Bold words took a mortal hit in that first battle. There were 4,500 casualties at Bull Run, which shocked both armies and civilians. No one yet realized that future battles would dwarf that, in numbers of killed, wounded and missing men. The horror to come was like a hurricane forming in the Atlantic, spinning ashore with a punch no one expects.

Battle of Antietam, Antietam National Cemetery

Leadership

What kept the war going as long as it did was probably leadership. Both North and South had skilled, courageous, persevering soldiers, but they could not have effectively deployed their strengths without good leadership. You may have citizens itching for war, eager to fight a clear evil, but without fine leadership, that passion can’t be productively mobilized on a grand scale.

Everyone knows the names of great Civil War leaders, even if they don’t know exactly what they did: Robert E. Lee, Stonewall Jackson, Ulysses S. Grant, and William Tecumseh Sherman, in addition to many lesser-knowns who performed magnificently.

The South, with far fewer resources, and a smaller population pool to draw from, nevertheless performed well at the beginning of the war, quite likely due to superior leadership. Thomas “Stonewall” Jackson was a standout from the very first battle, where he gained his nickname from his stern refusal to back down when others fled in confusion.

Robert E. Lee didn’t command an army until a year into the war, but his presence was mightily evident once he did. His unconventional battle plans that triumphed by sheer audacity made him a symbol of canny genius and sober courage. Faith in his leadership kept the Southern armies in the field long after ultimate defeat had become inevitable. Even as he negotiated the surrender at Appomattox Courthouse, his starving, barefoot men pledged to fight on, if he wished it.

The Union armies, in contrast, were plagued by poor leadership in the first few years of the war. President Lincoln initiated five changes of military leadership before giving overall command of the US Armies to General Grant in 1864. Northern soldiers, bitter that their sacrifices in battle kept being undone by the bad decisions of their leaders, were eager to exact retribution from the South. General Sherman’s troops pillaged Georgia and South Carolina, under orders to demoralize and impoverish the civilian South, to cripple their will to fight. Though Grant was called “the Butcher” in the press, for feeding men into battles to overwhelm the enemy with sheer numbers of bodies, he produced victory after victory, proving to be a leader worthy of his men.

Moral Authority

Starting a war is somewhat easy; it takes the sustained inflammation of emotions and an outraged sense of justice, hopelessness, and a perceived threat to one’s family. To carry on a war, though, over a long period of time when the casualty lists grow longer, a people must hold moral authority. You have to know that the cause you’re fighting and suffering for is just, and that God fights with you.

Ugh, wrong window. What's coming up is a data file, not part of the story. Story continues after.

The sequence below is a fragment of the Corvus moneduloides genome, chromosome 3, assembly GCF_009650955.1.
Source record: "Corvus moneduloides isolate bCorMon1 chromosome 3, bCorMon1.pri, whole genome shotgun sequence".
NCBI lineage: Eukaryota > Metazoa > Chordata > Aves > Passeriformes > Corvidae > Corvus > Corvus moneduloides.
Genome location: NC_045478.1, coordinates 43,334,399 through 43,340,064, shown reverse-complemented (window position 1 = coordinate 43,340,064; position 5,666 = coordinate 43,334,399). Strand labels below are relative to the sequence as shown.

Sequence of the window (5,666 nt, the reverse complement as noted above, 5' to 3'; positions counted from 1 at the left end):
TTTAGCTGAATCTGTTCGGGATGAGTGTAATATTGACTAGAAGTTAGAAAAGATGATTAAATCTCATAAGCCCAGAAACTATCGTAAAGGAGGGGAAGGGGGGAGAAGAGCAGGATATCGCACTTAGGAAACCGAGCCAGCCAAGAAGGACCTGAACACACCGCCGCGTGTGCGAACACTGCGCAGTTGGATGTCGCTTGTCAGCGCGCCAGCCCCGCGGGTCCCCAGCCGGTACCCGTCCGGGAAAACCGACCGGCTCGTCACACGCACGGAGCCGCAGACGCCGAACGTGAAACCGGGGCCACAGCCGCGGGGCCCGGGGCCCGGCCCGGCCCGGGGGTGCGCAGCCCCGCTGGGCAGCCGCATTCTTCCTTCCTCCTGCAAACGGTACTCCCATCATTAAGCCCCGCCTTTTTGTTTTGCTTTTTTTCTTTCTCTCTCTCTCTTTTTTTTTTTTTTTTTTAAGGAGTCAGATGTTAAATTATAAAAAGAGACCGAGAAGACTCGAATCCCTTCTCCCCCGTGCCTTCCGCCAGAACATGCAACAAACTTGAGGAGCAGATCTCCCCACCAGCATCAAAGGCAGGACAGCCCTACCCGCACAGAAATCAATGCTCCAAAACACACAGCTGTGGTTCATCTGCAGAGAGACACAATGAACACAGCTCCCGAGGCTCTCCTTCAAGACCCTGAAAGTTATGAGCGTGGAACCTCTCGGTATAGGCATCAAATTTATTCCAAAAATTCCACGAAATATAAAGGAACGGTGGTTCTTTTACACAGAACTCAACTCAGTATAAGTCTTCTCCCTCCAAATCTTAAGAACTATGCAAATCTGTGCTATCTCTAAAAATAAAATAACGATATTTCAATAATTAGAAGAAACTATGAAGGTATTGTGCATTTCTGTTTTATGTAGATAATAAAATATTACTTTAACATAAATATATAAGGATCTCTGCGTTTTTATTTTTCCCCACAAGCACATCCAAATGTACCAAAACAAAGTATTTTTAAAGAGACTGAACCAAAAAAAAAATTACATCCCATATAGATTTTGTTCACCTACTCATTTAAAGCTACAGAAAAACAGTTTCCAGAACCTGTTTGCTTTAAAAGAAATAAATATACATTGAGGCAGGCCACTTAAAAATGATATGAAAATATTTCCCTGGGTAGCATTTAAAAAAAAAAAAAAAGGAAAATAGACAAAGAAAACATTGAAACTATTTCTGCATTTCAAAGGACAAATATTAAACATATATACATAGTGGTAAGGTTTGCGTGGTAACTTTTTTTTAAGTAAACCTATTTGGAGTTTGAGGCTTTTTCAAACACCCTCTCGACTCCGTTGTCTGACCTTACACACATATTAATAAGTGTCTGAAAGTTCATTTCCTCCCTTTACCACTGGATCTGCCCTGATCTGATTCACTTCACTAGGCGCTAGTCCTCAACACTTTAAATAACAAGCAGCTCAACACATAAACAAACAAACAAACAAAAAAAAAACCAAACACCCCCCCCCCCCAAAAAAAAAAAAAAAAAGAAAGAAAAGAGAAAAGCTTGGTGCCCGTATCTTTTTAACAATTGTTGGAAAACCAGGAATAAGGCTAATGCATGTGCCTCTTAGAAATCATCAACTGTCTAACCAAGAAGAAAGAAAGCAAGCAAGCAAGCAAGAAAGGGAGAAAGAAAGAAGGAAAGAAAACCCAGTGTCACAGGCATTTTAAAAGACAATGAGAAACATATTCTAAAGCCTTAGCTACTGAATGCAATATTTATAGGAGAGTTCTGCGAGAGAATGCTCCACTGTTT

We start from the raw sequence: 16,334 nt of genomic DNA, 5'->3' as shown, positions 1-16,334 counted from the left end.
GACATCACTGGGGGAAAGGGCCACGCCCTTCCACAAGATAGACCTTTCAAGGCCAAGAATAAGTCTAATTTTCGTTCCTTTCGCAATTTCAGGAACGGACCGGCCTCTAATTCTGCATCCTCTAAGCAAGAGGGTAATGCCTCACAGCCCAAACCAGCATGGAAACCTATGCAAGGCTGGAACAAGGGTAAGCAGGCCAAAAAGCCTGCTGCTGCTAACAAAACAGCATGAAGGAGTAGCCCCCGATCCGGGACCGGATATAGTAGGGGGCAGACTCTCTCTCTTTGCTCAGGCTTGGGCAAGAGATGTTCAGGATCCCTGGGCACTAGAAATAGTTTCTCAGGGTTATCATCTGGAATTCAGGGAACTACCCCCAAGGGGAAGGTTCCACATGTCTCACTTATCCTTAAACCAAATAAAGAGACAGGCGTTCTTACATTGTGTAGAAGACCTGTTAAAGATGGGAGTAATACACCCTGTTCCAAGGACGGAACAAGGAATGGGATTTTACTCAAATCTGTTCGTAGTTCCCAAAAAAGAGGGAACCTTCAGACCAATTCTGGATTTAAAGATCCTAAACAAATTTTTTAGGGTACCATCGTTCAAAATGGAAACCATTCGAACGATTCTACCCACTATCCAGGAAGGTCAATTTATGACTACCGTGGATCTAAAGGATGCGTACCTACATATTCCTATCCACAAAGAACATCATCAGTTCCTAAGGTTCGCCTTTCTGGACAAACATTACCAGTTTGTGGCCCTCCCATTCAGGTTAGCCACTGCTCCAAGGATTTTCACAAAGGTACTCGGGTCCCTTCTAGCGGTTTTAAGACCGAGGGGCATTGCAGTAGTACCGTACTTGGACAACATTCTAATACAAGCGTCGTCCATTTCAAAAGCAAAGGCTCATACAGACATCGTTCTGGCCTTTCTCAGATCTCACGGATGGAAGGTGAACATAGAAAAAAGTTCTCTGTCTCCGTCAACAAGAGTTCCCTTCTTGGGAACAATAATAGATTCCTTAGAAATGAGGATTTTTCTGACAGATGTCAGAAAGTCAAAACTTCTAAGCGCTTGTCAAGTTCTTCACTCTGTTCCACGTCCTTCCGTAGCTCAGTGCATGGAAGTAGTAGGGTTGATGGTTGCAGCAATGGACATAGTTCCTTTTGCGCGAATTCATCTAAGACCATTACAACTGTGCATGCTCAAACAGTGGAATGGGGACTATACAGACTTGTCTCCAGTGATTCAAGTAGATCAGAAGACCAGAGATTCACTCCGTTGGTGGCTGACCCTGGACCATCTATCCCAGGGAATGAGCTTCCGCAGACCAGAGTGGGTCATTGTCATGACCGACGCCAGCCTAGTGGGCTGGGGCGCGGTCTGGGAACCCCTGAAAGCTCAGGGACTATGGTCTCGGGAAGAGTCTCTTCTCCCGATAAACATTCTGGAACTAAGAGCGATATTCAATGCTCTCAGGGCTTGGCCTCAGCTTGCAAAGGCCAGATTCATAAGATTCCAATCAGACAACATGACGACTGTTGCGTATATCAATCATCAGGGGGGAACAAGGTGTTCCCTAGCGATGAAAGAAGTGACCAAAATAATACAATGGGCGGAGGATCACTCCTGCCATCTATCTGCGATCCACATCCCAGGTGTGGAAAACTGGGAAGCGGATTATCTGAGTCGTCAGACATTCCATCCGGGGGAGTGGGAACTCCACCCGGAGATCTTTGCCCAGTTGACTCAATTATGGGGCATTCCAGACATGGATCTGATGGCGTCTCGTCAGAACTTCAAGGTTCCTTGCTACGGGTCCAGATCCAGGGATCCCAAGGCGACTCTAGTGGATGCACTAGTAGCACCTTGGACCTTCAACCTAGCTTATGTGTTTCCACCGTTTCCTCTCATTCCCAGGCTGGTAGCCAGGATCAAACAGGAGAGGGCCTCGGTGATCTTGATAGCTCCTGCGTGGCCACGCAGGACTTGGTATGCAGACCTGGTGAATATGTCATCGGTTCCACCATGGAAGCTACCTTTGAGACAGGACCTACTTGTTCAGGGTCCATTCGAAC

Both sides in the Civil War were initially convinced of God’s favor, but when opposite principles face off, God can only be found on one side, the side of Truth. For the early years of the war, when Northern soldiers were being poorly used by their leaders, their endurance was fortified by the sense of being on the side of right. By the time the war reached the long, sad slugfest of 1864-5, the Union was well convinced of the morality of their cause. While the determination of the South had not flagged, the supernatural power that accompanies God’s overarching will was absent.

The Civil War proved that secession is possible, and even Constitutionally defensible. Secession itself is a non-violent act; it’s like leaving a party when the drinking gets out of hand. But once the Federal government acted to forcibly retrieve the seceding states, they had to build from scratch an army, navy, communication system, currency, constitution and law. States that remained bound to the Federal government had those institutions already in place. With such a disadvantage, a seceding state had best be on the side of Truth.

Given the evil rampaging through the world right now, searing a jagged path straight through marriage and the family, with every sign of accelerating, there will be a fight. Evil does not retreat, unless it is to give its opponents time to grow complacent before the next onslaught. It would be prudent for us to plumb the wisdom that our particularly American Civil War left us, as we contemplate what is to be done. The meaning and protection of life is at stake, and the kindling is dry.

Sheryl Collmer is an independent consultant for several non-profit organizations. She holds a Masters in Theological Studies from the University of Dallas, as well as an MBA. She lives in the diocese of Tyler, Texas and also serves as CFO, co-coordinator of Region 8, and national news editor for CORAC.